I’ll stop right here to say that what happens next is impossible to pinpoint. There is no blame to be placed. This is a story of how it can happen to all of us, and how we should work to take care of each other.
I had a very busy work week. Over 70 hours of client work was on the calendar, not including doula interviews, family responsibilities and multiple trips to coffee shops for fuel needed to keep going. Lack of sleep and stress are both known to lower your immune system. Handwashing kills a lot of germs. Wearing a mask and gloves provides a barrier between you and others who are ill, but what about babies who randomly sneeze in your eyes while you’re burping them, or toddlers who grab your hand to lead you to play after wiping their nose, or the doula who had a baby sneeze on her right before playing with a toddler and then went to the coffee shop and paid with that $5 you are now receiving as change at the grocery store across town?
It’s impossible to completely protect ourselves and expect to never get sick. The last week of February I had one client interview, 4 overnight shifts, 2 day shifts and 2 doula interviews, and a personal appointment. My last shift was Friday night and I everyone was healthy, except for one person, who never even breathed on me. Sunday morning I went for a hike with my family. It was a beautiful day, and I was so excited to see the weather starting to change…..even though it snowed later that day without warning….it is Colorado after all. About 2 hours later I felt like I’d been run over by a truck. I wasn’t sure where it had come from, but I had been so busy I had been letting my vitamins and supplements slip, and BOOM I was down for the count. I canceled my next shift on Sunday night and spent most of Monday and Tuesday working from my bed, feeling like death, using every brain cell I had to cancel appointments, rearrange life, get my clients covered. Mostly it was a success.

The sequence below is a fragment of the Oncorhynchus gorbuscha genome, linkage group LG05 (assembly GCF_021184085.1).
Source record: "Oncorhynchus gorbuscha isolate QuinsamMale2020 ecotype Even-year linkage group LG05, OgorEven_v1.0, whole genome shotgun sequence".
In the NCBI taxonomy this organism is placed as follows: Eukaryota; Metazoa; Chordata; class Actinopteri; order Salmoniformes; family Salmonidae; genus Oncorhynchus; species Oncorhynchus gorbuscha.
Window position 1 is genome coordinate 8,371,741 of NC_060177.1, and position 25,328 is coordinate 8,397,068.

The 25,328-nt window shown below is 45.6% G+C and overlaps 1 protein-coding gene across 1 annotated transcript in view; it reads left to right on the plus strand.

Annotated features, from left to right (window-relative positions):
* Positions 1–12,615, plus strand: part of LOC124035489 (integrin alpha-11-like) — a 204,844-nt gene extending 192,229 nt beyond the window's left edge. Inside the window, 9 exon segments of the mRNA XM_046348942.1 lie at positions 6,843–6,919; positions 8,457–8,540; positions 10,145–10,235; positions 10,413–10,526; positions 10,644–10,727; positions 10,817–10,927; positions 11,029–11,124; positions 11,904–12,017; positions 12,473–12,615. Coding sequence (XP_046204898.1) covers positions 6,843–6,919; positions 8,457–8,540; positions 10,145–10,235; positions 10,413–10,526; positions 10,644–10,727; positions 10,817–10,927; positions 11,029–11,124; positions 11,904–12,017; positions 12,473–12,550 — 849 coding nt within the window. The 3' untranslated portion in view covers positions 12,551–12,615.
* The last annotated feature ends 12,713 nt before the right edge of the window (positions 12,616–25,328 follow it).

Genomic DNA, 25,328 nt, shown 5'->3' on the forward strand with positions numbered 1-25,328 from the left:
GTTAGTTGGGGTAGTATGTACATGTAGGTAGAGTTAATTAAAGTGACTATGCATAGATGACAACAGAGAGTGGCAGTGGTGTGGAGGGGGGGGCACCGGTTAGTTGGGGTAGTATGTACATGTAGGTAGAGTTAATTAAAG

I spent the entire week with cough drops in my mouth 24/7. My entire body hurt, I was coughing so much I could barely have conversations, and my throat hurt so bad I didn’t want to talk anyway. The doctors didn’t want me coming in. COVID was on the horizon, but there was no testing yet. Based on my symptoms they were pretty sure I had one of the more severe cold viruses going around and they basically told me my body had to fight it off and gave me some cough pearls so I could sleep.
Thursday my youngest son (15) got sick. Friday I felt good enough to get around a bit, even though the cough was still terrible. My husband and I had already planned a weekend at an Air B&B, and the owner was informed of my illness. We decided if I was going to be coughing all the time I might as well do it in a cute little house with my love and peace & quiet. We had a good weekend. Sunday I was scheduled for a shift, so Saturday I went into urgent care, got some more meds to help with the inflammation, and a note from the doctor saying I was no longer contagious. I was free to work with clients.